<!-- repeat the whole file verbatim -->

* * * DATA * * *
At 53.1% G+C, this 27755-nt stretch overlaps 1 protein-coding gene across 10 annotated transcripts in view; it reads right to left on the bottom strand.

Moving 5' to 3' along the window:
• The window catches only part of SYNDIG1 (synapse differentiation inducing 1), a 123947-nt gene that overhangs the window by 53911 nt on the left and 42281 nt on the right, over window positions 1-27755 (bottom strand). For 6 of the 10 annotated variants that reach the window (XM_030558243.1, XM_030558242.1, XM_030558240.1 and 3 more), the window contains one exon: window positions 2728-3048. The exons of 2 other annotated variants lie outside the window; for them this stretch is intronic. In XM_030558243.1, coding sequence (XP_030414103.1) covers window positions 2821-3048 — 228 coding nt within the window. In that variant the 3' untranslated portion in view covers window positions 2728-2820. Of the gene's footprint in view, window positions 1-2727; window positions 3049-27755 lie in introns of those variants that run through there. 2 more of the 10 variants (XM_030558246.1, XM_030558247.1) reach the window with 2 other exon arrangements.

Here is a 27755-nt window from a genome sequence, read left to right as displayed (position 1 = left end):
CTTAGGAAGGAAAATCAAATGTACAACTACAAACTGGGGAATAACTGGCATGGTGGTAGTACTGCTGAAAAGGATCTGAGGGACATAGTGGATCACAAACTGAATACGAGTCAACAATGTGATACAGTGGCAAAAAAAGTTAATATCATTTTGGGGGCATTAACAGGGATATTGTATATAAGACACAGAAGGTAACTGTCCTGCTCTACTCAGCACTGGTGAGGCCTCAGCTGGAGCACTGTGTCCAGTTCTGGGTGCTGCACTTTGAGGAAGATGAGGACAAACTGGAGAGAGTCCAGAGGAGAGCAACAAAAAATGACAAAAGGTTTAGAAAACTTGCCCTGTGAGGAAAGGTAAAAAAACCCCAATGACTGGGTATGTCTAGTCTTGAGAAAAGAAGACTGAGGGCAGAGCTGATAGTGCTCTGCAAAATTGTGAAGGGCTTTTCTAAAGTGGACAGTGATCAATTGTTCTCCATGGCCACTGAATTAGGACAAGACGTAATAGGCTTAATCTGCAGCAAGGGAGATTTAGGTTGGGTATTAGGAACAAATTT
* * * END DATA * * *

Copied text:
At 53.1% G+C, this 27755-nt stretch overlaps 1 protein-coding gene across 10 annotated transcripts in view; it reads right to left on the bottom strand.

Moving 5' to 3' along the window:
• The window catches only part of SYNDIG1 (synapse differentiation inducing 1), a 123947-nt gene that overhangs the window by 53911 nt on the left and 42281 nt on the right, over window positions 1-27755 (bottom strand). For 6 of the 10 annotated variants that reach the window (XM_030558243.1, XM_030558242.1, XM_030558240.1 and 3 more), the window contains one exon: window positions 2728-3048. The exons of 2 other annotated variants lie outside the window; for them this stretch is intronic. In XM_030558243.1, coding sequence (XP_030414103.1) covers window positions 2821-3048 — 228 coding nt within the window. In that variant the 3' untranslated portion in view covers window positions 2728-2820. Of the gene's footprint in view, window positions 1-2727; window positions 3049-27755 lie in introns of those variants that run through there. 2 more of the 10 variants (XM_030558246.1, XM_030558247.1) reach the window with 2 other exon arrangements.

Here is a 27755-nt window from a genome sequence, read left to right as displayed (position 1 = left end):
CTTAGGAAGGAAAATCAAATGTACAACTACAAACTGGGGAATAACTGGCATGGTGGTAGTACTGCTGAAAAGGATCTGAGGGACATAGTGGATCACAAACTGAATACGAGTCAACAATGTGATACAGTGGCAAAAAAAGTTAATATCATTTTGGGGGCATTAACAGGGATATTGTATATAAGACACAGAAGGTAACTGTCCTGCTCTACTCAGCACTGGTGAGGCCTCAGCTGGAGCACTGTGTCCAGTTCTGGGTGCTGCACTTTGAGGAAGATGAGGACAAACTGGAGAGAGTCCAGAGGAGAGCAACAAAAAATGACAAAAGGTTTAGAAAACTTGCCCTGTGAGGAAAGGTAAAAAAACCCCAATGACTGGGTATGTCTAGTCTTGAGAAAAGAAGACTGAGGGCAGAGCTGATAGTGCTCTGCAAAATTGTGAAGGGCTTTTCTAAAGTGGACAGTGATCAATTGTTCTCCATGGCCACTGAATTAGGACAAGACGTAATAGGCTTAATCTGCAGCAAGGGAGATTTAGGTTGGGTATTAGGAACAAATTT